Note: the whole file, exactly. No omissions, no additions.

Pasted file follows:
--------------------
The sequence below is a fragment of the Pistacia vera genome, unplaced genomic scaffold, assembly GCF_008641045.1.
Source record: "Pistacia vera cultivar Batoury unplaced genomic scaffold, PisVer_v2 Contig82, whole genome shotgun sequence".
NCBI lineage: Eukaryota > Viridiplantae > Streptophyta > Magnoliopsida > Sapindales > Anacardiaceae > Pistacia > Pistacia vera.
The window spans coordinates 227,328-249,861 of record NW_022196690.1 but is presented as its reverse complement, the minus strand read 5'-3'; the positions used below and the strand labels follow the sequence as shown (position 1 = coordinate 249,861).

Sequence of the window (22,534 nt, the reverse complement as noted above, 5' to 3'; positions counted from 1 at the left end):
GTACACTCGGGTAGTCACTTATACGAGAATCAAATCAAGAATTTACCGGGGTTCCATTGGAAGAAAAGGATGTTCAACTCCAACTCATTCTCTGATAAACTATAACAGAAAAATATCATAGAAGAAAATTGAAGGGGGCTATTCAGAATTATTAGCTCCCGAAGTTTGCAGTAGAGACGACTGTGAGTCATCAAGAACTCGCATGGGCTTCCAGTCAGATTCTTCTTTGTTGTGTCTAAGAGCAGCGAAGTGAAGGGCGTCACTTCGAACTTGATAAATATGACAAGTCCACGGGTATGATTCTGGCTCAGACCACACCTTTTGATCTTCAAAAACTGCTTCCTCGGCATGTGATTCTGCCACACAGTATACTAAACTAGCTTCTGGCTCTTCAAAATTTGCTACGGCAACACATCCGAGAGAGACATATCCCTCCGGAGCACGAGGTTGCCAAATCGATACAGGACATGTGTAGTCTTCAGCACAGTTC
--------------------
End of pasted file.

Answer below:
The sequence below is a fragment of the Pistacia vera genome, unplaced genomic scaffold, assembly GCF_008641045.1.
Source record: "Pistacia vera cultivar Batoury unplaced genomic scaffold, PisVer_v2 Contig82, whole genome shotgun sequence".
NCBI lineage: Eukaryota > Viridiplantae > Streptophyta > Magnoliopsida > Sapindales > Anacardiaceae > Pistacia > Pistacia vera.
The window spans coordinates 227,328-249,861 of record NW_022196690.1 but is presented as its reverse complement, the minus strand read 5'-3'; the positions used below and the strand labels follow the sequence as shown (position 1 = coordinate 249,861).

Sequence of the window (22,534 nt, the reverse complement as noted above, 5' to 3'; positions counted from 1 at the left end):
GTACACTCGGGTAGTCACTTATACGAGAATCAAATCAAGAATTTACCGGGGTTCCATTGGAAGAAAAGGATGTTCAACTCCAACTCATTCTCTGATAAACTATAACAGAAAAATATCATAGAAGAAAATTGAAGGGGGCTATTCAGAATTATTAGCTCCCGAAGTTTGCAGTAGAGACGACTGTGAGTCATCAAGAACTCGCATGGGCTTCCAGTCAGATTCTTCTTTGTTGTGTCTAAGAGCAGCGAAGTGAAGGGCGTCACTTCGAACTTGATAAATATGACAAGTCCACGGGTATGATTCTGGCTCAGACCACACCTTTTGATCTTCAAAAACTGCTTCCTCGGCATGTGATTCTGCCACACAGTATACTAAACTAGCTTCTGGCTCTTCAAAATTTGCTACGGCAACACATCCGAGAGAGACATATCCCTCCGGAGCACGAGGTTGCCAAATCGATACAGGACATGTGTAGTCTTCAGCACAGTTC